03:37 So why might you want to use a generator expression instead? Well, a list comprehension creates a list object, whereas a generator expression returns a generator iterator.

03:48 This means a generator expression typically takes way less memory than the equivalent list comprehension.

03:55 One caveat though, list comprehensions have been massively optimized and often far outperform their looping equivalents. Depending on the size of the list, comprehension might outperform the equivalent generator expression.

04:08 This is a common trade off in computing. You can often go faster by using more memory. As with all optimization, write your code and then measure whether or not you should optimize it.

04:18 Let’s go write a generator expression.

04:22 I’m gonna start with a list comprehension.

04:29 If you haven’t seen one of these before, it dynamically creates a list using syntax similar to a for loop. I find the best way to read these is to start in the middle with the for item part that tells me what I’m getting in my loop.

04:43 To the right of that tells me what I am iterating on. In this case, that’s a tuple and to the left of it, at the beginning, it tells me what I’m doing with that item.

04:53 The equivalent of the loop’s body. In this case, to nobody’s surprise, I hope you see I’m squaring the value. The return of a list comprehension is a list.

05:03 Since I’m in the REPL, you see the resulting list printed out with our oh, so familiar squares. The equivalent generator expression only requires switching out the brackets,

05:19 and there you go. Unlike the list comprehension, which returns a list, this generator expression returns a generator iterator object with an anonymous name.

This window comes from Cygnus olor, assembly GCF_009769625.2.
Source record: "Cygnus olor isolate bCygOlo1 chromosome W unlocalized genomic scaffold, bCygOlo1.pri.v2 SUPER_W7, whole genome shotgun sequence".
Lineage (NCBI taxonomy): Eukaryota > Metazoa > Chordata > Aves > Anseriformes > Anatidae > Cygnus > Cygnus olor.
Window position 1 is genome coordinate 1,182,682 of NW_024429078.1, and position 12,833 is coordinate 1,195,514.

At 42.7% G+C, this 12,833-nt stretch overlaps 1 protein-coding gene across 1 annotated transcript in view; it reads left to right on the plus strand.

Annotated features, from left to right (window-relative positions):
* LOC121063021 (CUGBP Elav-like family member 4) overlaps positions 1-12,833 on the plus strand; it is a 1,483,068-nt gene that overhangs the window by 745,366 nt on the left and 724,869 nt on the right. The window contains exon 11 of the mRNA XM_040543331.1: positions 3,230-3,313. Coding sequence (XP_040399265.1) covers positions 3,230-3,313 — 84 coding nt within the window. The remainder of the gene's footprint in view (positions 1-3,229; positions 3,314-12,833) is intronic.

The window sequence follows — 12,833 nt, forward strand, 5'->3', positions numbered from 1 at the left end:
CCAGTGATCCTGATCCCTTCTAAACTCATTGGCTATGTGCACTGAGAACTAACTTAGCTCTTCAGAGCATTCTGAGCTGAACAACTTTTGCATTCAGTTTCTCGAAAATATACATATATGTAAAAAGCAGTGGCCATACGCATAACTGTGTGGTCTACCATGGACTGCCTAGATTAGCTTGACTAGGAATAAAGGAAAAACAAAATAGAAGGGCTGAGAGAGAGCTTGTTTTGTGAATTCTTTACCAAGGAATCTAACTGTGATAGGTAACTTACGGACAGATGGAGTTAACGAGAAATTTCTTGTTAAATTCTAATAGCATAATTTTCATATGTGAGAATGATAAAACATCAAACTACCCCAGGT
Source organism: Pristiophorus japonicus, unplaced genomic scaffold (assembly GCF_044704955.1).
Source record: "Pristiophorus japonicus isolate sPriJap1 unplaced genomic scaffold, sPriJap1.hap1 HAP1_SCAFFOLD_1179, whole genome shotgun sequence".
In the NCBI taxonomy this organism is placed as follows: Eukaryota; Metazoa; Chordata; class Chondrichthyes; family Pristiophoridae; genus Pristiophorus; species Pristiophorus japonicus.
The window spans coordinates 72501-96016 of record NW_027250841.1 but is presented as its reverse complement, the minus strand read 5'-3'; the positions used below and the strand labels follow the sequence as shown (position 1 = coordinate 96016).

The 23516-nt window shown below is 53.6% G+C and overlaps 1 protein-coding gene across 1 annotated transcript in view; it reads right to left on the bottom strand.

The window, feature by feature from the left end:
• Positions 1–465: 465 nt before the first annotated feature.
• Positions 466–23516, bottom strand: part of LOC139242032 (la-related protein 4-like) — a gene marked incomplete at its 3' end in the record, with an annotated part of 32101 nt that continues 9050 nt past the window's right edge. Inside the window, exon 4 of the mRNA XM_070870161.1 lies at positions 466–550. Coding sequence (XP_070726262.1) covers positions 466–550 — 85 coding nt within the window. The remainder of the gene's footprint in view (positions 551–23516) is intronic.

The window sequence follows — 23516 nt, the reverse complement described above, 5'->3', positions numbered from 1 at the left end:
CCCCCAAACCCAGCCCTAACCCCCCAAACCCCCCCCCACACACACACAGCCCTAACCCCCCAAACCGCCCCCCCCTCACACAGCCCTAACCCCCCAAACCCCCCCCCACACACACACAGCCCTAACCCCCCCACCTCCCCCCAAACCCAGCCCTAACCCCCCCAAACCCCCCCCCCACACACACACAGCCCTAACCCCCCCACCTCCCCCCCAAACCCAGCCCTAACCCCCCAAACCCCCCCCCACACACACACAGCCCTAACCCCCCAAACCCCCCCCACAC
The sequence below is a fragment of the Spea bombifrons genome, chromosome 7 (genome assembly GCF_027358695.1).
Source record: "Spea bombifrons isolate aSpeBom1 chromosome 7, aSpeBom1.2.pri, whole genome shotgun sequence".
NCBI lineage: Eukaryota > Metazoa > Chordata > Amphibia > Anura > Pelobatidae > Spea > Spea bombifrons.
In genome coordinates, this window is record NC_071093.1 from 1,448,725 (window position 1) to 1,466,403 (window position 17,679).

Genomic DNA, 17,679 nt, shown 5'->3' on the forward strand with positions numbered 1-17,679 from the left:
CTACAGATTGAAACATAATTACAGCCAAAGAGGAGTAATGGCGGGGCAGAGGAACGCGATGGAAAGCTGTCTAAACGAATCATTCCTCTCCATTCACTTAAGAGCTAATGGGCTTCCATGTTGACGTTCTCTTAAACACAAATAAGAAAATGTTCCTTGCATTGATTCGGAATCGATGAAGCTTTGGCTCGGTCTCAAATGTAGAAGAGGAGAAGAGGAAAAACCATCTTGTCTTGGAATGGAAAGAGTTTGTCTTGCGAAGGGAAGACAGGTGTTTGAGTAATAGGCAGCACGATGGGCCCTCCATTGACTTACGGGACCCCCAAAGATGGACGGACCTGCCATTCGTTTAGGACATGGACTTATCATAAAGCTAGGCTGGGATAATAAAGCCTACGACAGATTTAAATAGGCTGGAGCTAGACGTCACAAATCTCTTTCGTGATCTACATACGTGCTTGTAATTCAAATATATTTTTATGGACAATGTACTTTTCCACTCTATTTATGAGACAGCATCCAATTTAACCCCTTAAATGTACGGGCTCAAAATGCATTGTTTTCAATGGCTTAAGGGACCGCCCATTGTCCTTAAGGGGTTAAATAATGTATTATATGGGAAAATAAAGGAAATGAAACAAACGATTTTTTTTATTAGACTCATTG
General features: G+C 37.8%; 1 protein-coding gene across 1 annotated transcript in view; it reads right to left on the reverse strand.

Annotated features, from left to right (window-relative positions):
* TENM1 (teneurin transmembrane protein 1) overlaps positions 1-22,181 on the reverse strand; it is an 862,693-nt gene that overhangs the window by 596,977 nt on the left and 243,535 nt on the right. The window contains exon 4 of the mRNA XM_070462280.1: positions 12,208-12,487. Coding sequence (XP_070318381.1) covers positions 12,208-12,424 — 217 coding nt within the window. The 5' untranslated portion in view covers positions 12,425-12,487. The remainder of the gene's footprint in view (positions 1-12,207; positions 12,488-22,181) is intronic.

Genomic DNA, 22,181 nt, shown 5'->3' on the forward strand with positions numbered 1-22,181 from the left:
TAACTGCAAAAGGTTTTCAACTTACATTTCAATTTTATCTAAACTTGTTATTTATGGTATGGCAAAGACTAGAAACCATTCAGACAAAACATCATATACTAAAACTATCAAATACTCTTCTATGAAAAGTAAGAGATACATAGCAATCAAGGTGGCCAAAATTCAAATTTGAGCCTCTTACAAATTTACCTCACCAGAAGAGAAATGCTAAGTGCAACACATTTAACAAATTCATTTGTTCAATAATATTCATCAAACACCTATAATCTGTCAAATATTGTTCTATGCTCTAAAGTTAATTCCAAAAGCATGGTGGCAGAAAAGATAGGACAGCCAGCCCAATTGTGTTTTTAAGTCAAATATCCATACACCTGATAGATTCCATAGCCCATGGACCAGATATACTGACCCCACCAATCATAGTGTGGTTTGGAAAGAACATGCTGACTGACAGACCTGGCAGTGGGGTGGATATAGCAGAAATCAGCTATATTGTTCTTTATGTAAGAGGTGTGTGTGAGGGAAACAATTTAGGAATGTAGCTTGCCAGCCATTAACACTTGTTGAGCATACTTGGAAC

05:29 Replacing square brackets with parentheses, that’s round brackets for my fellow Canadian programmers, is all it takes to go from comprehension to expression.

05:38 Like with any iterator object, I can use it directly in a loop or store it in a value to be used in the loop.

05:56 And there you go. Another way to make squares.

06:01 A few final words on generators before moving on. First, I want to highlight that you can pretty much do anything with a generator that you can do with an iterator class.

06:09 You can yield the data being iterated over. You can transform the data before returning it, like you’ve seen with the squares, and you can write functions that calculate data as well.

06:19 The Fibonacci example in an earlier lesson could be done in a generator just as easily. In fact, I’d say more easily as it takes less code. The example generator expression that I showed you before was inline, which means it can only really be used once, but you can get around that restriction by writing a function that returns a generator expression.

06:40 This allows you to reuse your expressions, and it means you can use the function’s arguments in the expression as well. The two lines on the screen here, take our squaring generator expression and wrap it in a function.

06:52 Technically, I’m not reusing the expression as a new one is getting created each time the function gets called, but it is code reuse you don’t have to write it twice, even if each call creates a different object.

07:06 In the next lesson, I’ll add a few things to our story about iterators.